A fitness expert who has worked closely with Premier League players, including Manchester United forward Odion Ighalo, has warned it could take months for players to get back to full fitness and that there will be a higher risk of injury when football resumes.
As it stands the league has been postponed until April 30 at the earliest due to the coronavirus pandemic and players from all teams are currently training from home.
United closed their Carrington training base last week due to the virus and a date of April 10 has been pencilled in for the players to head back to the training centre. However, that could well be pushed back further with the situation being constantly reviewed.
Players from all age ranges and teams have been given personalised programmes to work on at home - in an attempt to keep fit during this unprecedented break to the season - and have been in constant contact with the club’s coaching staff over what they need to be working on.
But, Wayne Richardson, who spent 18 years working at Manchester City and has worked on a one-on-one basis with some of the United players after setting up his own fitness company Richardson Sport, believes it’s going to be a long journey back.
“When they finally return to full training you’re talking about a month really to build up to being anywhere near match fit,” Richardson explained to Goal. “They’re all at home working on programmes but they’ll have to be tested when they go back. Then they will start with agility work and then there’s going to have to be small games like a mini pre-season.
“We’ve never seen anything like this before, for me it’s sad. But there’s no other way around it. For the normal footballer who likes routine they don’t know what they’re going to do when they get back. That’s the difficulty for any professional athlete, not knowing what’s going to happen.”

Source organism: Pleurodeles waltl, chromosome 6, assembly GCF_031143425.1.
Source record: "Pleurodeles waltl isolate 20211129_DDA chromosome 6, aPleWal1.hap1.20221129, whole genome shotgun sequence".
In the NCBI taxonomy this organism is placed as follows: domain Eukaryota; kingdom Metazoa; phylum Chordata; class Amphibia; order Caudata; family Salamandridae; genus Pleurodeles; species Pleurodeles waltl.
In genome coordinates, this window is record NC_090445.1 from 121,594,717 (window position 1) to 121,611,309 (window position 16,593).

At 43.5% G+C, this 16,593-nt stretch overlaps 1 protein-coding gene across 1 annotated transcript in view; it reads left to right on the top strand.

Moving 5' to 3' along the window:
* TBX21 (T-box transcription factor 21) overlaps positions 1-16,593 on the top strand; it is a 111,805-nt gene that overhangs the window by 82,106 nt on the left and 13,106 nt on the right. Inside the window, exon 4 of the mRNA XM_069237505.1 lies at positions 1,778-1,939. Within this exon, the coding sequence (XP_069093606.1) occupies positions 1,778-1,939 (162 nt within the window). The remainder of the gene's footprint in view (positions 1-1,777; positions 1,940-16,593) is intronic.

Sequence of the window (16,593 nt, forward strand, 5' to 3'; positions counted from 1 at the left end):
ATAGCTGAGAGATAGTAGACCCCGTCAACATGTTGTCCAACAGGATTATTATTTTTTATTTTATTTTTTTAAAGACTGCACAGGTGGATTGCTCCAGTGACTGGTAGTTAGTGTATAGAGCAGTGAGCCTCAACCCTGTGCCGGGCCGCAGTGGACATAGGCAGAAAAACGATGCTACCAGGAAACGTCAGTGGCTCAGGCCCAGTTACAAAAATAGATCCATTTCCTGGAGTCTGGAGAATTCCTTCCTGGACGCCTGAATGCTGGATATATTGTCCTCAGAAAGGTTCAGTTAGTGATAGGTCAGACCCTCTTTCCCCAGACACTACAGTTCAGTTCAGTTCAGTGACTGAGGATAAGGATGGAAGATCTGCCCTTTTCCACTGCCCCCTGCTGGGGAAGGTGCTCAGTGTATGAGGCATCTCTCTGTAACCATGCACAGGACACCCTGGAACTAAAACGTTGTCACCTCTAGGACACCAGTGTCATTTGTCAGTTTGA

Richardson has worked with players from the top to the bottom of the football pyramid and is concerned about the potential for injury once the leagues do restart.
“What we’re looking at now with the work the players are doing is gym-based and fitness but nothing replicates match sharpness, and players lose that quite quickly. Probably over a period of two to three weeks when it starts to drop off,” he explained.
“The concern will be when they get back that there’s potential for a lot of injuries. If you look at a team like Liverpool, who play with a high press, that requires a lot of change in direction, change of speed, linear and lateral type running. That’s something they’re not getting in their back garden and fitness levels can drop off very quickly.”
Instagram has given fans an insight into how players are trying to maintain their fitness levels at home in their private pools and personal gyms, and Richardson has been contacted by a number of players across the leagues who have wanted personal training sessions. But, with restrictions how they are at the moment it’s a risk the 47-year-old cannot take.
“I’ve had a lot of requests to go to players’ homes but I need to be careful of that because I don’t know who they’ve been in contact with. It’s a tricky situation, you want to help but everyone needs to be careful.”
For now the players are doing what they can in their homes but, even if the league does resume, it will take a long while before things go back to normal.